Secure authorization for your Salesforce orgs: implementing OAuth in Gearset Deploy

Matt Dickens on June 11th 2015


We’ve recently been hearing from our more security-conscious users that they’d like to use OAuth to grant permissions to their organizations – in fact, it’s right near the top of our most requested features in UserVoice.

OAuth has been one of our most requested features

We know that for our users, their Salesforce organizations are at the heart of their businesses and the safety of these organizations is of the utmost importance. With that in mind, the latest release of Gearset Deploy offers OAuth as the default mechanism of connecting to organizations.

What is OAuth?

OAuth is the de facto authorization method used on the web today. Any time you visit a third-party site and sign in with your Google or Facebook account, for example, you’re using OAuth.

Rather than give your credentials over to that third party, the third party redirects you to the service provider’s website where you can choose to grant them permission to access your resources.

Permission to access these resources is given in the form of a revocable token passed from the service provider to the third party on your approval. This token essentially replaces your credentials, but crucially it provides more fine-grained access to your resources than your full account details, and can be easily revoked when you decide to stop using that third-party service. More importantly, if a third party has a security breach and leaks your token, it can be trivially revoked without affecting any other connected applications, and your password remains safe.

Why use OAuth?

Gearset Deploy interacts with the Salesforce Metadata API on behalf of the user. In order to do this, we need to be granted permission to access the resources that API provides. Until now, Gearset Deploy has done this by asking for your username and password, and using those to provide authenticated access to the APIs.

The idea of switching to OAuth is appealing for several reasons:

  1. Gearset Deploy no longer handles your credentials directly – they go between you and Salesforce via a browser
  2. You can revoke the permissions we’ve been granted without having to change your password
  3. The user experience of the login flow will be improved:

Authenticating with OAuth vs. username/password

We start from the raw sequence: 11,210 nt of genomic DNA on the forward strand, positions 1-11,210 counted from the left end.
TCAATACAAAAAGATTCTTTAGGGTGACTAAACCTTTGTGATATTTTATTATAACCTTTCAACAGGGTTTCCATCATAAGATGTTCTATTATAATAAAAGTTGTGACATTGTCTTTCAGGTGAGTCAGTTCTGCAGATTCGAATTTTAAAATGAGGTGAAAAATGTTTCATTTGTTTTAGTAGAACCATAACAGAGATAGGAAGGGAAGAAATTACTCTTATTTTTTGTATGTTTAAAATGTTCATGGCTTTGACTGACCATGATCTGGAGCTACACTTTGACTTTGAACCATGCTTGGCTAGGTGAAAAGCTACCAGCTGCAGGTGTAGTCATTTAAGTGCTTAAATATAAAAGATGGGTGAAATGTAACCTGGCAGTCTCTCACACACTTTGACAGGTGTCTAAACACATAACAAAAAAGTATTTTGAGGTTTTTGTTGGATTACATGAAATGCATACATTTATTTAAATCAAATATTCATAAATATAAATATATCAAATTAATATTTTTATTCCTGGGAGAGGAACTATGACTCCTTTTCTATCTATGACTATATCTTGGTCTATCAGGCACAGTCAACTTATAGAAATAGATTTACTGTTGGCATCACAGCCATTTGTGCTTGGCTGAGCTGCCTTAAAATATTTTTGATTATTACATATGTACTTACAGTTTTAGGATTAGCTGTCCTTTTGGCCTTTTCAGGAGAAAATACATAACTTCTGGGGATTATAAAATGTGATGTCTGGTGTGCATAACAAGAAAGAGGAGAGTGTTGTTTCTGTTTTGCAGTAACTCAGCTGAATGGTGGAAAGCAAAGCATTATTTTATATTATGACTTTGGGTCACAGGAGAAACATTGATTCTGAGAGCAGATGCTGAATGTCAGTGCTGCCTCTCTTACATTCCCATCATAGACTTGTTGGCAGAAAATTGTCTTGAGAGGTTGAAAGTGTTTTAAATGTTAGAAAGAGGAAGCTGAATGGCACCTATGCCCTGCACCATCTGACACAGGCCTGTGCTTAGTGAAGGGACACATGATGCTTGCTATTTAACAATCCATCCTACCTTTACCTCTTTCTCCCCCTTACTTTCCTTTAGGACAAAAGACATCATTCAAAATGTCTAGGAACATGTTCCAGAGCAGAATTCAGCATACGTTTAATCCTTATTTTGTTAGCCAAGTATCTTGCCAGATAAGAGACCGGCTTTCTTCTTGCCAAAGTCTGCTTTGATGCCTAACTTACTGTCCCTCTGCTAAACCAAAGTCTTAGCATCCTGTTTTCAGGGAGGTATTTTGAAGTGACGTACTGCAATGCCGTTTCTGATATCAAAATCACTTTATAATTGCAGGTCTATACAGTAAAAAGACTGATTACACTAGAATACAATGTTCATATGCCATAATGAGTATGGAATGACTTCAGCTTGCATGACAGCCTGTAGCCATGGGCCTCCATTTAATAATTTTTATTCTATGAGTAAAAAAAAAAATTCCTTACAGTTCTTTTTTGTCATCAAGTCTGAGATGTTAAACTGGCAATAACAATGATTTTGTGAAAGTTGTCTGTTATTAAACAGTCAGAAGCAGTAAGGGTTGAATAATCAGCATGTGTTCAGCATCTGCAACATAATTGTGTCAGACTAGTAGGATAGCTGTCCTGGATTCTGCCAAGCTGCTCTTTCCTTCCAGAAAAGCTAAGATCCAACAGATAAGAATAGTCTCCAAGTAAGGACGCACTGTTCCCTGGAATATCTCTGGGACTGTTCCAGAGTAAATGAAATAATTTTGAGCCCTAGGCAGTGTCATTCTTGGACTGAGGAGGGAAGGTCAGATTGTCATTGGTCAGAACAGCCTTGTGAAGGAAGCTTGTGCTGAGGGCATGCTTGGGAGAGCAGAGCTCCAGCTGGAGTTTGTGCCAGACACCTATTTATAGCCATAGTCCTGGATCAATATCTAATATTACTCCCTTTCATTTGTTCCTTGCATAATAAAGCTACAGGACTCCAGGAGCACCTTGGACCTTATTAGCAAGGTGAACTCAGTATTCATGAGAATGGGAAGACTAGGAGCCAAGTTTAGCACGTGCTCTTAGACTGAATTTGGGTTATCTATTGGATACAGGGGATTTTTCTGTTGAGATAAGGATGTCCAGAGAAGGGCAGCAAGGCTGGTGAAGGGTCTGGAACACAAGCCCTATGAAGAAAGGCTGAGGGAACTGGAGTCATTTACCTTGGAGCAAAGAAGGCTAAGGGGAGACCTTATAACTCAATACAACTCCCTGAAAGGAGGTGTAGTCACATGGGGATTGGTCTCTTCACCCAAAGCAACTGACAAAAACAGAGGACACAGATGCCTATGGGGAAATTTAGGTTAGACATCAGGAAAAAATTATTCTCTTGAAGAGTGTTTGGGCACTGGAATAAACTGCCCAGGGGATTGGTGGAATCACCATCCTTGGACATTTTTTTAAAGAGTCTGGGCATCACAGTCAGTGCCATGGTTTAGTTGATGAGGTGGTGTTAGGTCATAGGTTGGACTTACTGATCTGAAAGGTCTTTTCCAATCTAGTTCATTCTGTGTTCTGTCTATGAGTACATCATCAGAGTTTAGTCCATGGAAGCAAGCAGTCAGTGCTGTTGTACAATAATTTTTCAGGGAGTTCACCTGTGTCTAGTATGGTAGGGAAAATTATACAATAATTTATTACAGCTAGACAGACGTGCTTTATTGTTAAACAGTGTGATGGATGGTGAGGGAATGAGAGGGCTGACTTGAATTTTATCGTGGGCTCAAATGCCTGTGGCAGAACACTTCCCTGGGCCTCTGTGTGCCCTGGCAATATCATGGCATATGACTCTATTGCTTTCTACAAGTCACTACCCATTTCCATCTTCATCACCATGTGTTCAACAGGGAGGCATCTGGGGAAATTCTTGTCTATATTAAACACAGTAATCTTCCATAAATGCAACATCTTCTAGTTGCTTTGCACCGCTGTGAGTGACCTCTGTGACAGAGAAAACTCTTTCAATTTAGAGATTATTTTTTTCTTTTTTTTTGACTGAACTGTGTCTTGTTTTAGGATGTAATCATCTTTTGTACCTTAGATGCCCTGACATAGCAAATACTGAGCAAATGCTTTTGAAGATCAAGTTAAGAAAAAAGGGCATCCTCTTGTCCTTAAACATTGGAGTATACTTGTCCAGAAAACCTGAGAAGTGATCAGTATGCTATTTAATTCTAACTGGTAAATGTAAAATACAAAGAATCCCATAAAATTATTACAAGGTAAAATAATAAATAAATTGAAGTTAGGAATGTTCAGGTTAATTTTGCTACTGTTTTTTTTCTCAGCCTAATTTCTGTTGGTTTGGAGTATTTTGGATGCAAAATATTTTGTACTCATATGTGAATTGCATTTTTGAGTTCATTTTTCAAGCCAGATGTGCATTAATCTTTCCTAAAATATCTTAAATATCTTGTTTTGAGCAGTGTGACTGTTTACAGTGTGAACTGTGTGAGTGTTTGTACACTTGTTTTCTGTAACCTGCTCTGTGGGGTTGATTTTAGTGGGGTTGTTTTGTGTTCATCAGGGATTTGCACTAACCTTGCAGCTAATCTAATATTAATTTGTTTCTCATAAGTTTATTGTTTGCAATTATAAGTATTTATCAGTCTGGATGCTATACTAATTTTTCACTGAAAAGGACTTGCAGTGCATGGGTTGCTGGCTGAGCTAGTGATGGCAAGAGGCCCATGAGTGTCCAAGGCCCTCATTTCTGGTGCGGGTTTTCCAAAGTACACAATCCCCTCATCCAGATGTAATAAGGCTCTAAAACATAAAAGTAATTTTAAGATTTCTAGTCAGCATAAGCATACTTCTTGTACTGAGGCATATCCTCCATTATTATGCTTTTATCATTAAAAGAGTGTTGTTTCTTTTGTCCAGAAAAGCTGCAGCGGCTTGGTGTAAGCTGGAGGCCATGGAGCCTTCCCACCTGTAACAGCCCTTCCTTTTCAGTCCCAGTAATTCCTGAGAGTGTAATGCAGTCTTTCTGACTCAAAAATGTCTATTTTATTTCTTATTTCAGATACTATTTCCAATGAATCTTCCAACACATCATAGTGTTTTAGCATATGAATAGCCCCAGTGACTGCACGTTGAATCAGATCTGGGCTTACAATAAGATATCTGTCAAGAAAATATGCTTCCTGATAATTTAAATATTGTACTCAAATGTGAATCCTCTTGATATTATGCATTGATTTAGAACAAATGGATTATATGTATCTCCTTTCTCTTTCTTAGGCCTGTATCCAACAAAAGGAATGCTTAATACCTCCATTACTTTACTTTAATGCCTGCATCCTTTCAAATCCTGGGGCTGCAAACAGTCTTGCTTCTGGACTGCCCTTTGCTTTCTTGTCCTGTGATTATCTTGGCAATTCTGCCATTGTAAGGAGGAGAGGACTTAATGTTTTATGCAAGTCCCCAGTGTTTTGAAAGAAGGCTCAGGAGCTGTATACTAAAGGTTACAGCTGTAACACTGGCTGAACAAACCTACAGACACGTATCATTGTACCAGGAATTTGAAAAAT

Implementing OAuth in Gearset Deploy

The flavour of OAuth supported by Salesforce, OAuth 2.0, offers a variety of different authentication flows, each of which corresponds to a different environment or scenario. In Gearset Deploy, we decided to use the user-agent flow, the flow designed to be used in desktop applications:

The flow that the client and server go through as OAuth access is granted

The specifics of implementing the flow are covered in detail in Pat Patterson’s excellent article. That said, we still hit a few snags along the way that are either easily overlooked or not covered in detail elsewhere – hopefully these pointers will come in handy for other developers looking to incorporate the OAuth user-agent flow into their own applications.

Different authorization endpoints

The authorization server’s endpoint URL varies according to whether you’re attempting to grant access to a sandbox, developer or production org. The different URLs are as follows:

  1. Sandboxes: https://login.salesforce.com/services/oauth2/authorize
  2. Developer and production orgs: https://test.salesforce.com/services/oauth2/authorize

Getting this wrong will of course mean that the login attempt will fail. Okay, this one was perhaps a little obvious, but we’re just getting warmed up!

Refresh tokens and custom schemes

Access tokens are only short-lived - they’re valid for the session duration specified in your organization’s configuration. If we relied on access tokens alone, you’d need to re-authorize each time you launched Gearset Deploy.

A better option is for Gearset Deploy to request a refresh token on the first authorization. Where an access token corresponds to a session, a refresh token is much closer to a password – it can be used to log in and request new access tokens. With a refresh token, you only need to go through the authorization process once per org, and of course you can always revoke an application’s access to your resources at any time.